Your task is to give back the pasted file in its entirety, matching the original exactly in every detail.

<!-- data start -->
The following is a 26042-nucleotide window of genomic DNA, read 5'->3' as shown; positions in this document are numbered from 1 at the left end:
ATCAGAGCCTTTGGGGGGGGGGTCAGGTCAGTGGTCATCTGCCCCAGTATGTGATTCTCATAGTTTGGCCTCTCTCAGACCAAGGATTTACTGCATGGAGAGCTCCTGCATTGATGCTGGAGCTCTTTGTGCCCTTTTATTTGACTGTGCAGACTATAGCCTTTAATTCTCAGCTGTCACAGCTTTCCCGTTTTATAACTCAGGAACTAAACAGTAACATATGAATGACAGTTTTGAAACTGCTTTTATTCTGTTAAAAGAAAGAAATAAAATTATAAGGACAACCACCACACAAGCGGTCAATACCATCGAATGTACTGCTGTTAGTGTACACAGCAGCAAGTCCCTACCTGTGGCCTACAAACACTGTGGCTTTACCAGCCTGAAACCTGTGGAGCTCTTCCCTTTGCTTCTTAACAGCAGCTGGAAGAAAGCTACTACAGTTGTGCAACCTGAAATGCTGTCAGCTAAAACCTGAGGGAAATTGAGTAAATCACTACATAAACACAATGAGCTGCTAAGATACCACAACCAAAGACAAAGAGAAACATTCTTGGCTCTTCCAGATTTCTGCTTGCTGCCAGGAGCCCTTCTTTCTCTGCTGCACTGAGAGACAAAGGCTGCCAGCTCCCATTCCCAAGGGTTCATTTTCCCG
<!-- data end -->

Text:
The following is a 26042-nucleotide window of genomic DNA, read 5'->3' as shown; positions in this document are numbered from 1 at the left end:
ATCAGAGCCTTTGGGGGGGGGGTCAGGTCAGTGGTCATCTGCCCCAGTATGTGATTCTCATAGTTTGGCCTCTCTCAGACCAAGGATTTACTGCATGGAGAGCTCCTGCATTGATGCTGGAGCTCTTTGTGCCCTTTTATTTGACTGTGCAGACTATAGCCTTTAATTCTCAGCTGTCACAGCTTTCCCGTTTTATAACTCAGGAACTAAACAGTAACATATGAATGACAGTTTTGAAACTGCTTTTATTCTGTTAAAAGAAAGAAATAAAATTATAAGGACAACCACCACACAAGCGGTCAATACCATCGAATGTACTGCTGTTAGTGTACACAGCAGCAAGTCCCTACCTGTGGCCTACAAACACTGTGGCTTTACCAGCCTGAAACCTGTGGAGCTCTTCCCTTTGCTTCTTAACAGCAGCTGGAAGAAAGCTACTACAGTTGTGCAACCTGAAATGCTGTCAGCTAAAACCTGAGGGAAATTGAGTAAATCACTACATAAACACAATGAGCTGCTAAGATACCACAACCAAAGACAAAGAGAAACATTCTTGGCTCTTCCAGATTTCTGCTTGCTGCCAGGAGCCCTTCTTTCTCTGCTGCACTGAGAGACAAAGGCTGCCAGCTCCCATTCCCAAGGGTTCATTTTCCCG